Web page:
It's not just the war that divides the country, or social policy (those folks died in New Orleans because they chose to be poor). It's the fundamental stuff, the God stuff, the science stuff, and the sense that there are those who want to understand things and those who have faith and think understanding how things work undermines their chance to meet their savior in the sweet beyond.
It's the big stuff, and this NPR show, independently produced by This I Believe, Inc. in Louisville (that's Gediman and Allison) and Atlantic Public Media in Woods Hole, Massachusetts, and supported by the Farmers Insurance Group of Companies, the Corporation for Public Broadcasting and the Righteous Persons Foundation (Santa Monica, of course), may make things worse.
They will make things worse airing this sort of thing - Monday, November 21, 2005, There is No God by Penn Jillette.
You might remember Penn Jillette from his HBO series Bullshit - documentaries on the odd things people believe. It wasn't very nice to Creationists or "life style coaches" and many other folks. But it was funny. He just let them all talk.
Well, his NPR contribution gets right to this point -
And it all flows from that -
Who said one cannot be ethical without being deeply religious - it's impossible as religion is the sole source of all concepts of write and wrong? Dennis Praeger? Jillette says that's bullshit. In fact, he says the opposite is true.
And then there's this -
Yes, it is hard to agree on reality - just what is what - when you cannot talk, or more precisely, when it is a given that no matter what one party says the other cannot and will not consider anything about it. How did Swift put it? - "It is useless to attempt to reason a man out of a thing he was never reasoned into."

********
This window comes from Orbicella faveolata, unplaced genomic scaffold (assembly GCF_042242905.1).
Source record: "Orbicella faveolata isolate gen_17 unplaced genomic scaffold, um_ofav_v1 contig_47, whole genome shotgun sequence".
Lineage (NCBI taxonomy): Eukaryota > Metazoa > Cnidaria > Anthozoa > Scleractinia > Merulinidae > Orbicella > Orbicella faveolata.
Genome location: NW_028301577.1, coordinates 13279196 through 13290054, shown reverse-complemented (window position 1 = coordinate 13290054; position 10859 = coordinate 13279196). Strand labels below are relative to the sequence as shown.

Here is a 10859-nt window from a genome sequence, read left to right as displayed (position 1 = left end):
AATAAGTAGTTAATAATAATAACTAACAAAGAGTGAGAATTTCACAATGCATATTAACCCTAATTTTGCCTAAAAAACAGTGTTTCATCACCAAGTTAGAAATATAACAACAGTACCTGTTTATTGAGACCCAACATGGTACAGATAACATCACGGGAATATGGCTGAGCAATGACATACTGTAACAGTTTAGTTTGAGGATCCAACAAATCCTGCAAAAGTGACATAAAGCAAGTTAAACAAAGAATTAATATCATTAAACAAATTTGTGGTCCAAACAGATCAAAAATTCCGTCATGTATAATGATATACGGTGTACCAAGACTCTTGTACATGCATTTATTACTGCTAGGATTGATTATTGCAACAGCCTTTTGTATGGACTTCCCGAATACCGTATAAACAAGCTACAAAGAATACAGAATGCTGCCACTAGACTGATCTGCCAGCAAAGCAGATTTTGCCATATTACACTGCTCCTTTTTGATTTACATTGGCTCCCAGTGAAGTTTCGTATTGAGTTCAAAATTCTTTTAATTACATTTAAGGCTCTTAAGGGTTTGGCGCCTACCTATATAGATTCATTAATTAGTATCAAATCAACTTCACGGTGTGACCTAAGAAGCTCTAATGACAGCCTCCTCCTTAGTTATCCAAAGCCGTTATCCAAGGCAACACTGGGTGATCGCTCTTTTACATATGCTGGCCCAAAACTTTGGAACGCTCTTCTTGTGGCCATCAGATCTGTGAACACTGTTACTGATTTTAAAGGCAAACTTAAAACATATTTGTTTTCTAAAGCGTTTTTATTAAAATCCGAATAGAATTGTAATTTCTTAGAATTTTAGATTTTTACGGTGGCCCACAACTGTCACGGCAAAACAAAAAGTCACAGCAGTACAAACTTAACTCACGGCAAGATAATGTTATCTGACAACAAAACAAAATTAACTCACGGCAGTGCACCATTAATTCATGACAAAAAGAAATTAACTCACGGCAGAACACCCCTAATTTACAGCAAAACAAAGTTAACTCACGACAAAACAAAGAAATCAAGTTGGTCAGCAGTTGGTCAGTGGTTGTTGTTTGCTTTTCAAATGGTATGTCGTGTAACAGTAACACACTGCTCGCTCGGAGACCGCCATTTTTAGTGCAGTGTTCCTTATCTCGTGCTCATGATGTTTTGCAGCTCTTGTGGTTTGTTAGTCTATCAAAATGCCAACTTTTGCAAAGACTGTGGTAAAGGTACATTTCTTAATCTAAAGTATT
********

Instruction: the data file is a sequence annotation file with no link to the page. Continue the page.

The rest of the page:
And Jillette then turns the "personal responsibility" mantra of the evangelical Christian right on its head. Not believing in God makes you more responsible and forces you to deal with things. As in this -
This man is dangerous. He thinks we mere mortals here on earth can fix things - it's not in God's hands.
On the other hand, what he says may be a reply to this NPR segment on "What I Believe" - William F. Buckley, Jr. on May 23, 2005, How Is It Possible to Believe in God?
Buckley doesn't exactly answer the question, but he doesn't answer the question quite elegantly -
You can almost hear Penn Jillette mutter the name of Jillette's old HBO series. Search high and low in everything Darwin wrote and you won't find any reference to Hamlet being the result of some process of natural selection. Darwin does not address why people write really good literature (or bad literature either), nor does he discuss cheeses or glass blowing. The "elderly scholar" just missed the point. But it's good enough for Buckley.
Then there's this -
Let's unpack that. That "historical cosmologist" (Marx) is dead, so what does he know? Look at all them stars up there! Could be just a natural phenomenon, or could be a big design by God. Assume the latter. Why? Because it feels good to assume the latter? No, just because it's easier.
As in this -
He just doesn't want to "submit" to the other concept - "felicitous congeries" - the idea that you can examine natural phenomena and see how things thing developed - this happened which caused this which cause that and then we got a sky full of stars. Yep, they're pretty, and that is felicitous of course. But empirical science - figuring out what happened from the evidence - here is something he call mere congeries - magic tricks.
I guess we shouldn't have had that Enlightenment.
And maybe I should listen to the radio a bit more.
Penn Jillette (on the left) on display in the offices down at the Goodyear Blimp - he took a ride and left a photo -
Edward R. Murrow on Hollywood Boulevard